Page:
While it’s not the ideal scenario to offer up a ‘bribe’, sometimes you’ve just got to do what works and if that means an end-of-hike reward, then so be it!
Promise them a special treat once the hike is completed. It could be stopping for ice cream on the way home at their favourite ice cream parlour, a special treat, a favourite meal or a play in the playground.
25. Take Turns Leading
Let your kids guide the hiking group and feel the sense of empowerment that comes with being in charge.
This is best done on trails that you know are family-friendly. If it happens to fork off in a few different directions, you can let them have the main say on which route to follow.
26. Leave Kindness Rocks To Be Found
Get your kids motivated by bringing some kindness rocks they’ve painted at home.
Kindness rocks often have a kind message or affirmation painted on them or they are just cute rocks painted with fun designs.
The idea is to leave them on a trail for others to discover as a way of sharing a little kindness.
27. Take Frequent Breaks
Kids get tired easily from anything that is physically challenging and from being curious in the outdoors. Breaks give opportunities for them to rest, snack, hydrate and hype themselves back up again.
28. Bring Lots Of Snacks
Make your hiking trips more enjoyable by packing different types of snacks that your little people will enjoy. It helps them keep their energy up and avoids you having to hear “I’m hungry” the whole way.
Equip them with their own little snack storage with a fanny pack that gives them quick access to snacks on the go.
29. Let Them Choose The Hike
Let your kids get involved with the decision-making by having them choose the trail you will do.
This not only makes it more enjoyable for them by giving them a sense of ownership over the experience, but it also gets them engaged with their surroundings.
30. Go At Their Pace
Consider letting your children set the hiking pace, even if it includes having regular breaks or going much slower than you usually would.
Avoid rushing and let your kids enjoy nature. It may become your new favourite way to enjoy a hike too.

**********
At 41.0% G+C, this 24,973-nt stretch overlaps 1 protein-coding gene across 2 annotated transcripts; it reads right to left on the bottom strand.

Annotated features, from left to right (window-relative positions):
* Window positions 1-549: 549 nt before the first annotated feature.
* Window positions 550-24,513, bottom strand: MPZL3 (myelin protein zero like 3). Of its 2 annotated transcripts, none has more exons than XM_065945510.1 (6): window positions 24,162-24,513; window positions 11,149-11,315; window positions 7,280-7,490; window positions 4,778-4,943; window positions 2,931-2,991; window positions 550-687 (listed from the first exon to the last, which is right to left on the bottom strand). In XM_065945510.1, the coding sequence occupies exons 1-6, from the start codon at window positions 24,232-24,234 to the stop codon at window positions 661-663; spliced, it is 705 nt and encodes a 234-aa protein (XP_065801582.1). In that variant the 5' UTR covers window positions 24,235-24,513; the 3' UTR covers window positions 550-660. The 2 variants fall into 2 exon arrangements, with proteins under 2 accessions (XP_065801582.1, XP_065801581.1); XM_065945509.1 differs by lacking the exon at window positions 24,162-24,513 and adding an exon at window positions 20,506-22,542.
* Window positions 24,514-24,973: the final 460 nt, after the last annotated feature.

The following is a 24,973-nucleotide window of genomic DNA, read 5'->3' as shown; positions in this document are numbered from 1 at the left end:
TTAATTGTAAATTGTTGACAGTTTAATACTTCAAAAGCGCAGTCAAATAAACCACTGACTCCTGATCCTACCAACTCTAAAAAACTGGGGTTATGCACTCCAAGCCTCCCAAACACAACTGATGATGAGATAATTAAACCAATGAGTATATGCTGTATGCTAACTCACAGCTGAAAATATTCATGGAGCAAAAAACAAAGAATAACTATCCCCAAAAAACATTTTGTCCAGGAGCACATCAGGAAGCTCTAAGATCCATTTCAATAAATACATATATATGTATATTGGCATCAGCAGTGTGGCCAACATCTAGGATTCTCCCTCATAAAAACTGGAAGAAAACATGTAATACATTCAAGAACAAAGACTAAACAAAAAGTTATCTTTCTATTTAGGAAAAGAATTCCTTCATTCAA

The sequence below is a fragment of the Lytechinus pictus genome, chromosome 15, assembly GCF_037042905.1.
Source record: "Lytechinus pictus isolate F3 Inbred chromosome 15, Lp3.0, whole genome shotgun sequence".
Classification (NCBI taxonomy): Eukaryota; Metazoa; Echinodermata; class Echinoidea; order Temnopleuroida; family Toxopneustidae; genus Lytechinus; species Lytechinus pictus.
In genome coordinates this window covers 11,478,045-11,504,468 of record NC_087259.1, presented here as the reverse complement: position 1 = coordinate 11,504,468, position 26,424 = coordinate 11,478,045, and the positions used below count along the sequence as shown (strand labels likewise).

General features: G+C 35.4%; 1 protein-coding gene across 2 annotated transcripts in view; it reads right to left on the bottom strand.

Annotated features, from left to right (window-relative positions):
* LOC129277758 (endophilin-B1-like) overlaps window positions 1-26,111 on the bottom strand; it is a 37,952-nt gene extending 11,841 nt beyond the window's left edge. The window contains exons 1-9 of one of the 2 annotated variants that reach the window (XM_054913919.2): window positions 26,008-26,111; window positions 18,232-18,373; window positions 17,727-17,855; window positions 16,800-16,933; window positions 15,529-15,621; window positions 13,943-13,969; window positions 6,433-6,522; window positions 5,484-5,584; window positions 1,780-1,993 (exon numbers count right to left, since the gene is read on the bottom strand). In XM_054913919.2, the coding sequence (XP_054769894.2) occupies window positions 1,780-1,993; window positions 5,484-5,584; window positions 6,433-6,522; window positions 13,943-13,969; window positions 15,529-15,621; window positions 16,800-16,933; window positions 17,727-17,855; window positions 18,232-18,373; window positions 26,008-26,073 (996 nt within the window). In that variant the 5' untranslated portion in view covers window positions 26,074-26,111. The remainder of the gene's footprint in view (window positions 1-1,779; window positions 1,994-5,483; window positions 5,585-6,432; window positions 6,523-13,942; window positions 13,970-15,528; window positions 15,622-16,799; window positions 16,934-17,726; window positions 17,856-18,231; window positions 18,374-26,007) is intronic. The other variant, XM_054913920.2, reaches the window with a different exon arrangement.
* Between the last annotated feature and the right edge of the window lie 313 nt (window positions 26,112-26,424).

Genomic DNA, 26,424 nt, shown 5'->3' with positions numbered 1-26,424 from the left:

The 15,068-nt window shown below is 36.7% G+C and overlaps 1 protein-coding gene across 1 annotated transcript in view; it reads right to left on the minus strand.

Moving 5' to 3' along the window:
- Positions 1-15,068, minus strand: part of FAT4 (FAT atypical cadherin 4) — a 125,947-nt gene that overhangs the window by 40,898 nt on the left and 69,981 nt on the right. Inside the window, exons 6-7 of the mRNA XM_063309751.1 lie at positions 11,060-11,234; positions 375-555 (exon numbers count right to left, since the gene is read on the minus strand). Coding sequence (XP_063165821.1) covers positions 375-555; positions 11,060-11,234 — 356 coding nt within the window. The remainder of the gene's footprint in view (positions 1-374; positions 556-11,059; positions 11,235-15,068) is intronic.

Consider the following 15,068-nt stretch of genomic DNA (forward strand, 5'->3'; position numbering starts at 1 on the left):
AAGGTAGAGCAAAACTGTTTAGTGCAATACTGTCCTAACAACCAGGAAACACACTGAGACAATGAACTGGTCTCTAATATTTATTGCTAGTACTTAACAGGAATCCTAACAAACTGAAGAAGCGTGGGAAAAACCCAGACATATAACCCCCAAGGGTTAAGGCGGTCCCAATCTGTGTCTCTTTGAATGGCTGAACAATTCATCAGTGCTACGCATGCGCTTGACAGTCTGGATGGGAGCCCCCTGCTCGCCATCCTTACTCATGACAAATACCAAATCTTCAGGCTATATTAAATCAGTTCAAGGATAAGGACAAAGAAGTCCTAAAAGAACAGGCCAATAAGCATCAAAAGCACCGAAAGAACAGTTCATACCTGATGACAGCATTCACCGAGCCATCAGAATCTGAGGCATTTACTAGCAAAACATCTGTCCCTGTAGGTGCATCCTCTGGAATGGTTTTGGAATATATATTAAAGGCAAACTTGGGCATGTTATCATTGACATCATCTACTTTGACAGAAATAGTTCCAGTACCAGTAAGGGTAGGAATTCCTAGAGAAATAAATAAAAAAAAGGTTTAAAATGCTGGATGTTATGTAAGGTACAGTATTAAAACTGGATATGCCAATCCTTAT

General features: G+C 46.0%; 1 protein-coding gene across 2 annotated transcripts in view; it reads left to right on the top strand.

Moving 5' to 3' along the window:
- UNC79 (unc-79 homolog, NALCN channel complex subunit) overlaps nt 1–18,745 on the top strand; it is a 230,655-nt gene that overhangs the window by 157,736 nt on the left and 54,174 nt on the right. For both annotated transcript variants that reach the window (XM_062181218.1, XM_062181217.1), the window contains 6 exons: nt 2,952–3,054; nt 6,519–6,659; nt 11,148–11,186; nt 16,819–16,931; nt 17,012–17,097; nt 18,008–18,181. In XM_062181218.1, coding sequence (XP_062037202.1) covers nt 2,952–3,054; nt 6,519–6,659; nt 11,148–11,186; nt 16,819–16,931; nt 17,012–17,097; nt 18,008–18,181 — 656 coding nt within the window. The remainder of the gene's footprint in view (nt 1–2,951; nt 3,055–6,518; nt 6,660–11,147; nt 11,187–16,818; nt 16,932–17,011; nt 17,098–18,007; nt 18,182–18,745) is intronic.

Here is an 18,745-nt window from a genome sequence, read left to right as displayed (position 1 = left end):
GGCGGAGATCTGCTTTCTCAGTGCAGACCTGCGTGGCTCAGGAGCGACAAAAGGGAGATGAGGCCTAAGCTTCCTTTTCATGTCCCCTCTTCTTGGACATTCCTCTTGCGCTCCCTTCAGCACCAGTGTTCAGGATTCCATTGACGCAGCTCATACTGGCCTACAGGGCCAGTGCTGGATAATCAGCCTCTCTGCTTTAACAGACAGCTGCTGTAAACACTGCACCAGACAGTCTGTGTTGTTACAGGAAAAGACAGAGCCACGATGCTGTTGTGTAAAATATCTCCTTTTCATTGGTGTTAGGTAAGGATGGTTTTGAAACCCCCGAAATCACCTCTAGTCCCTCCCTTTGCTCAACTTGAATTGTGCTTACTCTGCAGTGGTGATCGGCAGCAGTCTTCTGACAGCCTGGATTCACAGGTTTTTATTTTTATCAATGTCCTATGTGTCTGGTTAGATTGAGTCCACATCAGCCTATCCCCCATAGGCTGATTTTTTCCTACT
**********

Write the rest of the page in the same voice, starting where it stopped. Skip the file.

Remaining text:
31. Beat Your Own Time Back
Turning your return journey into a challenge to see if you can get back to the starting point quicker than it took you to do the first leg of the hike.
A little friendly competition is one of the best ways to make hiking fun for kids and it will get them moving much quicker.
32. Allow Them To Bring A Friend
Kids usually have more fun when they have a friend to hike with, so consider inviting a friend on your hiking trips to add an extra layer of excitement.
33. Hike At Night
Evening hikes can be fun for older kids. With the right equipment, like headlamps and reflective jackets, a night hike can provide an adventurous twist to your outdoor outings.
It’s also a great opportunity for your family to see nocturnal animals in their natural habitat.
It’s best to choose an easy hike for night hiking so that you’ve got less chance of tripping hazards and injury.
34. Have A Picnic At The End
The best way to end off a fun family day out is with a picnic. Bring along some yummy picnic food and hiking lunches and find a spot with a beautiful view as a great reward for your efforts.
It’s a great way to reflect on the day’s journey by appreciating all the sights, sounds and experiences you’ve encountered together.
35. Collect Trash
This might not sound fun, but raising environmentally conscious kids is a wonderful trait to pass on.
Give each child a bag to collect anything they see along the trail that does not belong. You’re keeping them focused on their task, which makes the walk go faster for them and gives them a sense of pride too!
36. Nature Journaling
If they love getting creative, then travel and nature journaling is a great way to get them inspired during the hike.
Encourage them to draw or write about their experience and keep track of all the amazing sights they come across.
This will also help them remember what they’ve learned on the trail in a fun way.
Do not let rain stop you and your kids from enjoying your hike. If you’ve got light showers, go anyway and see what difference the rainy weather brings to your walking trail.
Make sure you pack proper waterproof clothing, like raincoats and non-slippery shoes though!
Or wear waterproof shoes for dry feet to avoid anyone getting sick afterwards.
38. Give Them Their Own Gear
Having their own gear is essential for children, especially when they’re hiking with you. It will make them feel like a real hiker and give them a sense of responsibility as they learn to take care of their equipment on the trail.
Providing them with their own walking stick or hiking pack can be fun for kids and they will feel special having the gear they see other hikers using along the way.
Making hiking fun is all about engaging your kids and giving them a sense of ownership. Kids love feeling involved and having something to do, so why not let them be explorers along the way? These trail games and hiking activities will help keep kids engaged and ensure your hiking trip is exciting for the whole family!